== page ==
Interview with Javier Serna (2011)
Javier Serna has a PhD in Performance Studies from New York University and is a professor and researcher at the Division of Postgraduate Studies and lecturer at Colegio de Letras Mexicanas of the Department of Philosophy and Literature at Universidad Autónoma de Nuevo León (UANL). Professor Serna is also co-founder of the School of Theatre Studies and Cultural Practices in the Theatre Department, where he has developed theoretical approaches regarding the history and memory of the pre-Hispanic past in relation to indigenous cultures of the northeast of Mexico. His contribution to the field of performance and cultural practices of the Aridoamerican world includes scholarship on Hikuri (La Ruta Sagrada del Peyote), Fidencismo (Curanderos de la Fe), and Luminarias (El Mitote Guadalupano). His contribution to Mexican theater as a director has produced works such as: Herejía by Sabina Berman, La Real Cacería del Sol by Peter Shaffer, Los Hijos del Desierto, co-authored with Dulce González, El Reyno, an adaptation by Fernando de Hita of Don Raúl Rangel Frías’ novel, among many other productions. Some of his publications include "Asesinato Social-Actos Silentes" and "El Teatro al Fin de la Modernidad,” and he is a contributor to the Mexican theater magazine Paso de Gato. Serna is a recipient of UANL’s Arts Award and a member of the advisory council of the Hemispheric Institute of Performance and Politics, based at New York University. He graduated from the Drama Centre in London, holds a master’s degree in philosophical anthropology from the Division of Postgraduate Studies of the Department of Philosophy and Literature UANL, and is currently a member of Nuevo León Council for the Arts, CONARTE.X
Marcial Godoy-Anativia: Can you please introduce yourself?
Javier Serna: Of course. Good afternoon, my name is Javier Serna. I come from the city of Monterrey. I work in the city of Monterrey, at the Autonomous University of Nuevo León. I am also a Consulting Member of the Council for Culture and Arts of Nuevo León. Basically, my work in this area—in the Mexican northeast—has been an evolution from theater studies to performance studies.
Marcial: Yes, thank you very much. And can you tell us how performance studies has influenced both your own work and your institutional-intellectual position?
Marcial: And can you talk a bit more about what theorists, what ideas specifically within performance studies helped you reach that reflection?
Javier: Yes, definitely, when I got to New York University to do my doctorate in performance studies, my great inspirations were Diana Taylor, Barbara Kirshenblatt-Gimblett, Richard Schechner, and Peggy Phelan herself. They all influenced me in a very clear way towards that evolution I was talking about, because my field was theater studies and it was from there that I came to performance studies.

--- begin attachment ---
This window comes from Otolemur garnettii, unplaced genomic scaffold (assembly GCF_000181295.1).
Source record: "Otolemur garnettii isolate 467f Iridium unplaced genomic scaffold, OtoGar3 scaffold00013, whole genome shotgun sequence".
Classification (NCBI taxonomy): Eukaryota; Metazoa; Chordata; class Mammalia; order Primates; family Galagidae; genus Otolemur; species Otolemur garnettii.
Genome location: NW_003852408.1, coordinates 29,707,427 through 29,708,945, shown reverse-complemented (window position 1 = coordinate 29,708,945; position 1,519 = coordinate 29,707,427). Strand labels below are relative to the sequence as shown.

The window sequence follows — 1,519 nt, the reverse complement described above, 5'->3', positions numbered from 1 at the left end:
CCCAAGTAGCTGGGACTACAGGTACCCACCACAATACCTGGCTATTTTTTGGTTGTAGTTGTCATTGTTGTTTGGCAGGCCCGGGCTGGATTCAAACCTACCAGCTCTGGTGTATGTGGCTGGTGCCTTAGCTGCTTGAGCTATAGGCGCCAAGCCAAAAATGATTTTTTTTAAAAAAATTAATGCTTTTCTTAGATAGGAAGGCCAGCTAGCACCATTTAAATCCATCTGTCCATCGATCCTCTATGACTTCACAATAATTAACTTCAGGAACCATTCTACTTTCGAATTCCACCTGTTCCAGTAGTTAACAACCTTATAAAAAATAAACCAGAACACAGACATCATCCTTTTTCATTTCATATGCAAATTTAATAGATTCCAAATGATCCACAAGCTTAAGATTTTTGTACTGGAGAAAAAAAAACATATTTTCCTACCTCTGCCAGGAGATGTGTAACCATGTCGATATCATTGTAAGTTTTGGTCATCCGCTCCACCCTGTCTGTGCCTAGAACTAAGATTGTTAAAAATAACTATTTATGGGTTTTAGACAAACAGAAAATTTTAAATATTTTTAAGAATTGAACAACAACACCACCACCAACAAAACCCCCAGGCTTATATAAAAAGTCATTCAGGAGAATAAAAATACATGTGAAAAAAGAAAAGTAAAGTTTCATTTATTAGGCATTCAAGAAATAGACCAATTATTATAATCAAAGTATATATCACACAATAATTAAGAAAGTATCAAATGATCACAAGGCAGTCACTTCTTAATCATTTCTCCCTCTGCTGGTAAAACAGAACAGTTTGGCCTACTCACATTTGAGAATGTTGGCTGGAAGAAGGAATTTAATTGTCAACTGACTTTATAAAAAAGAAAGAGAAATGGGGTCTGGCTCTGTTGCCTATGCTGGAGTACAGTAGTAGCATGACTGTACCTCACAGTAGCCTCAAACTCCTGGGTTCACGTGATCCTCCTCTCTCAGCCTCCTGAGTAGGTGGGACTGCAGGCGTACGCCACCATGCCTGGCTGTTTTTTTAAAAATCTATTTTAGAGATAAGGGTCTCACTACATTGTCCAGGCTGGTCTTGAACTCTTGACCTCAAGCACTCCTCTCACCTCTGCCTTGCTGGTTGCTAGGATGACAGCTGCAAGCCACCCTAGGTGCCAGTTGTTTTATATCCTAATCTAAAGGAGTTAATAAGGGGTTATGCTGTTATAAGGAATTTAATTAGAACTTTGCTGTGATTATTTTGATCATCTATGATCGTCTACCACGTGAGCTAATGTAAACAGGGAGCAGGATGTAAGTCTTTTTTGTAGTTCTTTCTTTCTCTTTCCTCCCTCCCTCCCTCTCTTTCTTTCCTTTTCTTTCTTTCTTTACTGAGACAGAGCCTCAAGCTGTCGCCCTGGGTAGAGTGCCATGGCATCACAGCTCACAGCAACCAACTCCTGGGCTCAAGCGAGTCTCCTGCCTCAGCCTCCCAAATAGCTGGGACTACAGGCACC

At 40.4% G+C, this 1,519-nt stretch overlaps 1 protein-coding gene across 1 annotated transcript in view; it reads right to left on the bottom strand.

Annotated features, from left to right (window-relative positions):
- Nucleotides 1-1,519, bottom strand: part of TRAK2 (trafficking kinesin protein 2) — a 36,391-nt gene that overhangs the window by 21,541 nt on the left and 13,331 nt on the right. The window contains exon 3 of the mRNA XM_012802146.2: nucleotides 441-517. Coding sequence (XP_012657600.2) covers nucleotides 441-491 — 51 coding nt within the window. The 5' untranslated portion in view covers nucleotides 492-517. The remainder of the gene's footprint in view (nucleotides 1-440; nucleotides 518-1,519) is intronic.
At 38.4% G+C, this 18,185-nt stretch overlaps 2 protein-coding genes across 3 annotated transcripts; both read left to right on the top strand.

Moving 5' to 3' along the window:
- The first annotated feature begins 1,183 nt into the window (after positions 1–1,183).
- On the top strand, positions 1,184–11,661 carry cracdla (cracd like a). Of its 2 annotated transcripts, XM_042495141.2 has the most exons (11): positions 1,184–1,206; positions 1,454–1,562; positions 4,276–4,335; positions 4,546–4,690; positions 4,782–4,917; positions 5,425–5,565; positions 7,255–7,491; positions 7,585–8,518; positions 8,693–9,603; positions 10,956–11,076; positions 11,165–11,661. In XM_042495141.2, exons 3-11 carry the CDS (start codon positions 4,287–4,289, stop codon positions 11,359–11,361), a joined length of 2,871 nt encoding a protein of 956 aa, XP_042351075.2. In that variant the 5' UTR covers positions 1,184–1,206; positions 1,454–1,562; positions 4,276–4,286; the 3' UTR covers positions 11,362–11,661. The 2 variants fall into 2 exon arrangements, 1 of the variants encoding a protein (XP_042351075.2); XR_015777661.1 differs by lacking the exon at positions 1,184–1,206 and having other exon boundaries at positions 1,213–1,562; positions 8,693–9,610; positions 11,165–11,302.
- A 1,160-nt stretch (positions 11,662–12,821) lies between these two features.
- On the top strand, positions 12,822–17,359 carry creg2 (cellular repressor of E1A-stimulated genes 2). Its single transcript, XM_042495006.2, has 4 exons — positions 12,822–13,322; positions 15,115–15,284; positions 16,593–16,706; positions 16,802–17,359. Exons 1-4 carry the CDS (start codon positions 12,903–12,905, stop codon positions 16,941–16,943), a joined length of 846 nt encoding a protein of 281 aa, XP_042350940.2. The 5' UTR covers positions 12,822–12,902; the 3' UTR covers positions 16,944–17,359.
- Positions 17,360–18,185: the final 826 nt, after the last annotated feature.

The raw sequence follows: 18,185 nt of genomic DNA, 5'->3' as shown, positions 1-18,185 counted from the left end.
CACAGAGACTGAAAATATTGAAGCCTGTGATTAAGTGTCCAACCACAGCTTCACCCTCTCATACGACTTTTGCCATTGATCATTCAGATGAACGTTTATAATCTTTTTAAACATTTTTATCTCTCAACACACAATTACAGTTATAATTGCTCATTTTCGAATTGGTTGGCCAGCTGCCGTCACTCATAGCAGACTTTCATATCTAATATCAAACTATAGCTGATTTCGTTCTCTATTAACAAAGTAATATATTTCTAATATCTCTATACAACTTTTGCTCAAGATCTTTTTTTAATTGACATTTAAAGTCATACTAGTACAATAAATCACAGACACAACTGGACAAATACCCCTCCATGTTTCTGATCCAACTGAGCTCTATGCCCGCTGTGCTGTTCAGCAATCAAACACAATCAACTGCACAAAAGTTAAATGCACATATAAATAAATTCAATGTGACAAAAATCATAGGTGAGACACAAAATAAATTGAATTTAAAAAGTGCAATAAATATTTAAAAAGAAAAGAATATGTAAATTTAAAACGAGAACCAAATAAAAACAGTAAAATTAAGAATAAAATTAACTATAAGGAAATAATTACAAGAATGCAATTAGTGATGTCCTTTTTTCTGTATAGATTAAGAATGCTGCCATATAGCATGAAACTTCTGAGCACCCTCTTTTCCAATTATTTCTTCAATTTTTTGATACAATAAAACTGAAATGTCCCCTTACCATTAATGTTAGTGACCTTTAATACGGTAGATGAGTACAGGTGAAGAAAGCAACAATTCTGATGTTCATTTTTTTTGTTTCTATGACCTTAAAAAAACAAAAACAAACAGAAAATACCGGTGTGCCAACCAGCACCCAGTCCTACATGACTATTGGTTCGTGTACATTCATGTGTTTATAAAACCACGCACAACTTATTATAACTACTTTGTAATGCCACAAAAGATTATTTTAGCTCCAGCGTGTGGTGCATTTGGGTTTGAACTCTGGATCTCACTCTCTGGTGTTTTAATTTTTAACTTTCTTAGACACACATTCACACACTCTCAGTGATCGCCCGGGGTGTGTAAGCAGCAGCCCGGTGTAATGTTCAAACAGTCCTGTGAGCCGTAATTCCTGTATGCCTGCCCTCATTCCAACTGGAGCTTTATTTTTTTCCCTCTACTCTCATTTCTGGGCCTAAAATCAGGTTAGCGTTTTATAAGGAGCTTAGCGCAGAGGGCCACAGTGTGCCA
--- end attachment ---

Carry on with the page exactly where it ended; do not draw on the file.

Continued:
Marcial: Excellent. And how do performance studies exist institutionally? Are there academic departments as such, or are the classes given through different forms, in different locations? How would you talk about the institutional aspect?
Marcial: Sure. Can you be more specific in terms of what aspects of the methodologies that are used in performance studies have been particularly useful to you? What concepts, ideas, methodological inputs have been useful in this context that you have pointed out?
“between theater and anthropology” coined by Richard Schechner
Marcial: Excellent. And what inputs, both of Mexican or Latin American intellectuals working on related themes, have performance studies had in your context? What Mexican or Latin American thinkers have contributed, say, to constructing that theoretical body?
Antonio Prieto, who worked at the Universidad Veracruzana, has made a very important contribution. Jesusa Rodríguez is definitely a cultural icon in Mexico and certainly has everything to do with performance studies. But also, clearly, Zeca Ligiéro and Luis Peirano are there, and Leda [Martins] herself; this whole group that makes up the Hemispheric Institute of Performance and Politics has in some way influenced—in one specific case through me—a group of students and young people who are very inspired by this. I was just now saying to Diana [Taylor] that there are three or four young men who want to register for her class in Chiapas, and she said it was full, that they had to reject eighty applications, right? So it is starting to gain great force.
Marcial: Well, thank your very much, Javier.
Javier: On the contrary, thank you.
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